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Kovacevic was not a Commander, Says Witness

23. February 2015.00:00
Defense witness Milisav Jankovic said that former Bosnian Serb fighter Petar Kovacevic was a rank and file soldier, and not a commander.

This post is also available in: Bosnian

The Bosnian state prosecution has charged Petar Kovacevic, a former member of the Army of Republika Srpska (VRS), with participating in the murder, rape, and unlawful arrest of civilians in Visegrad. His charges include the murder of Mujo Gacko in Dobrun in May 1992.

According to the charges, Kovacevic participated in an attack on the Bosniak population in the villages of Zlatnik, Turjak, and Zanozje. During these attacks two civilians were killed and three women were burned alive in a house that had been set on fire. Kovacevic acted in collaboration with other soldiers.

Milisav Jankovic said that he was in commander Momir Savic’s company, the Third Company on Drinska, in 1992 and that Kovacevic was as well.

“Our company defended Serb villages,” Jankovic said. He said that there was also an interventions squad, but that his company had no connection to it.

Jankovic said that he didn’t know where the villages of Zlatnik, Turjak, and Zanozje were located. He said he’d never heard that Kovacevic had visited those places. “I heard that some paramilitary formations were present and that they invaded those villages,” he explained.

Defense attorney Petko Pavlovic asked Jankovic whether he had heard about the murder of Mujo Gacko. Jankovic responded by saying that he didn’t know Gacko very well and that his father had told him about his murder.

Prosecutor Dzevad Muratbegovic asked Jankovic whether local residents of Drinsko were deported in May and June 1992.  

“We did not deport anyone,” Jankovic said.

Jovan Vasiljevic, the second defense witness, said that he was recruited into the VRS in late May 1992. He was assigned to the Third Company on Drinska, commanded by Momir Savic.

Vasiljevic said that he had known Kovacevic from before the war, and said that they were members of the same company.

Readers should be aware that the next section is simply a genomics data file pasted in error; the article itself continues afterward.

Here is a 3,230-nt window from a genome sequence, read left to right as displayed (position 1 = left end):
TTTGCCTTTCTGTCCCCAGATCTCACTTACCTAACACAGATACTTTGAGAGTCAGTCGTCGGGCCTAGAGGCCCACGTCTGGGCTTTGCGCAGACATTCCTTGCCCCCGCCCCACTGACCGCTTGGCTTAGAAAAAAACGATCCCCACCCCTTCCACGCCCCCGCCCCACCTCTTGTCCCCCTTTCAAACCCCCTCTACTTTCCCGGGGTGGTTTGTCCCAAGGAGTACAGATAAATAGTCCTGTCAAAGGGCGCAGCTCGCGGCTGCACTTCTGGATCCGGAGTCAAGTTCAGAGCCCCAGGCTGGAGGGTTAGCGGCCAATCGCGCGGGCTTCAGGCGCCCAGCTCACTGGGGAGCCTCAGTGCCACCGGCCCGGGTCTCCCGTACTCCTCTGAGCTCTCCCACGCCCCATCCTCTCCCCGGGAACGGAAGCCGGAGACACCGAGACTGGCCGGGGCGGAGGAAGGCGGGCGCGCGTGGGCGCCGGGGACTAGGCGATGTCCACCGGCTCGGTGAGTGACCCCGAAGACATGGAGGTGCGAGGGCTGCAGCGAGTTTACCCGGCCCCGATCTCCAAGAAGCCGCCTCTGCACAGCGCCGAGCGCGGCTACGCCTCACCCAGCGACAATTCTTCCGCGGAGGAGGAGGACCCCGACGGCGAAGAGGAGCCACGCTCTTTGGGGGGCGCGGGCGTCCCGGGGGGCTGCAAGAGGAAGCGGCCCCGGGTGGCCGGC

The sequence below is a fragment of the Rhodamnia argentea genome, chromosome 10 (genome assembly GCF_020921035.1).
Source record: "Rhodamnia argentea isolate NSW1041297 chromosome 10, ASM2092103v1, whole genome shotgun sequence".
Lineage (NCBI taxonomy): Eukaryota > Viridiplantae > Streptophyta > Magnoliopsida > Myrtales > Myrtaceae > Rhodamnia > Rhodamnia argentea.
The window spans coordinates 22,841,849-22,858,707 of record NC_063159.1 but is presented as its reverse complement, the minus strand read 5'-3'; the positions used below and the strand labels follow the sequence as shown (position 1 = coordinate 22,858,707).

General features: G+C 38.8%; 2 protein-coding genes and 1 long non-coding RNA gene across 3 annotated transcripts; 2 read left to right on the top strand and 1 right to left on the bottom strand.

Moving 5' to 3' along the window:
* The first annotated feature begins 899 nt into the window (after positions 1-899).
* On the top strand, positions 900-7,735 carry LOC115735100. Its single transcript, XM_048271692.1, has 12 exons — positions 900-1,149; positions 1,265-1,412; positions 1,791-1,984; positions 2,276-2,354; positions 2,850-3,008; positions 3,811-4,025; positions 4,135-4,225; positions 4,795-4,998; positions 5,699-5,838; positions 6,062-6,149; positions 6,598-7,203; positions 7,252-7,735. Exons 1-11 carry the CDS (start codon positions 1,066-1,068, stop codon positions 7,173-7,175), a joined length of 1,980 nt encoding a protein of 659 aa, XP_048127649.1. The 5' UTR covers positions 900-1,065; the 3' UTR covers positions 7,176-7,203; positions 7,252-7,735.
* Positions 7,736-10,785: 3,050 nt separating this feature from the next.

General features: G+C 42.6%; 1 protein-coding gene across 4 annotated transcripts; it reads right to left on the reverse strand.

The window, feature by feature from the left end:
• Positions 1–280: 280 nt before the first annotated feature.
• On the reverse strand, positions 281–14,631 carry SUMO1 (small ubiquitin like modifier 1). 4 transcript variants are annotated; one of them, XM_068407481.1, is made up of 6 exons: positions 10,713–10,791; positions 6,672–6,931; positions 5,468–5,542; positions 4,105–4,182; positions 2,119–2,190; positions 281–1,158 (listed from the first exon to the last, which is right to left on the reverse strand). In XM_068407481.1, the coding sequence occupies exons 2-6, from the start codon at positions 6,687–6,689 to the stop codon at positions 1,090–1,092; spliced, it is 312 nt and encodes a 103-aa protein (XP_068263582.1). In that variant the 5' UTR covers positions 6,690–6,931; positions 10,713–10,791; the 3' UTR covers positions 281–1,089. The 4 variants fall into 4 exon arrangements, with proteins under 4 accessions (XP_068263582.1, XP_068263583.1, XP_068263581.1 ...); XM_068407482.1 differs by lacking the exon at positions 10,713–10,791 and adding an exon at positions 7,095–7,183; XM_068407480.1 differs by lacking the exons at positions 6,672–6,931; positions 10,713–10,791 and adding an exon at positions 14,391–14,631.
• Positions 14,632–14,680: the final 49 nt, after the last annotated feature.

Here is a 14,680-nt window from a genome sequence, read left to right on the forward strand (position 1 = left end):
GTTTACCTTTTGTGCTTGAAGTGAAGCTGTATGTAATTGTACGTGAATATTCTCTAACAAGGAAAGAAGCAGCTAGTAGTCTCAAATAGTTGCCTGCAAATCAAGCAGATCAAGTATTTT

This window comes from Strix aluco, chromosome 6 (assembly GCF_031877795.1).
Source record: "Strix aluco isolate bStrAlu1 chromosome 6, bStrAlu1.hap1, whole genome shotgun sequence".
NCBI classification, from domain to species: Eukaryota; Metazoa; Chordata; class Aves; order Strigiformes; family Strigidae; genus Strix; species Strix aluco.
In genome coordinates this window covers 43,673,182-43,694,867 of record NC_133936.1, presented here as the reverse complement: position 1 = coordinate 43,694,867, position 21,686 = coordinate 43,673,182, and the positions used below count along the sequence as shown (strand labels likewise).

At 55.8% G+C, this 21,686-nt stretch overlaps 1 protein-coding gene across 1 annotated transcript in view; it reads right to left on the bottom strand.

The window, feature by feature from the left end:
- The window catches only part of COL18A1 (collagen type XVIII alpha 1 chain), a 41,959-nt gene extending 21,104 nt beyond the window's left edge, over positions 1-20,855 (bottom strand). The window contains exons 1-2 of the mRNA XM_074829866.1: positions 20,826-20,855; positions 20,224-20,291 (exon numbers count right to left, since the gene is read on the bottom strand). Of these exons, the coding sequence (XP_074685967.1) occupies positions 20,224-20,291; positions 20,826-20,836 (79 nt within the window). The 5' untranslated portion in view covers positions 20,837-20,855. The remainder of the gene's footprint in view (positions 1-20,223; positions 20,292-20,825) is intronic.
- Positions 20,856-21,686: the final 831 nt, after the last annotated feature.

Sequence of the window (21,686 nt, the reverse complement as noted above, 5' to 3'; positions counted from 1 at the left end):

“I used to see Kovacevic every time I came to the Command to fetch food…Nobody could be absent for long periods of time,” Vasiljevic said. He said he he didn’t know whether Kovacevic had participated in the attacks on Zlatnik, Turjak, and Zanozje.

Defense attorney Petko Pavlovic asked Vasiljevic if he had heard that Kovacevic had killed someone during the period of May-June 1992.

“I wouldn’t say that he could have done it,” Vasiljevic said.

Prosecutor Muratbegovic asked Vasiljevic whether a certain office was located in Dobrun and whether Bosniaks were detained in it. Vasiljevic said he had no knowledge of the office or the detained Bosniaks.

Stanojka Kovacevic, the third defense witness, said that the defendant was her uncle. She said that Petar Kovacevic and his brother Budimir had a very fractious relationship. She said that in one incident, she and Petar had to tie Budimir down with rope in order to calm him down. According to Stanojka Kovacevic, Budimir was an alcoholic.

“Relations between Petar and his brother Budimir were bad…he kept yelling at Petar, telling him that he would send him to jail and that he would accuse him of all the things committed by Bijeli Orlovi [the White Eagles paramilitary unit],” she said. According to Stanojka, Budimir underwent treatment for alcoholism.

When asked by prosecutor Muratbegovic whether she saw Petar Kovacevic in May and June 1992, Stanojka said she hadn’t. She said she had heard that he was on the frontline at that time.

The trial will continue on March 2.

Emina Dizdarević Tahmiščija

This post is also available in: Bosnian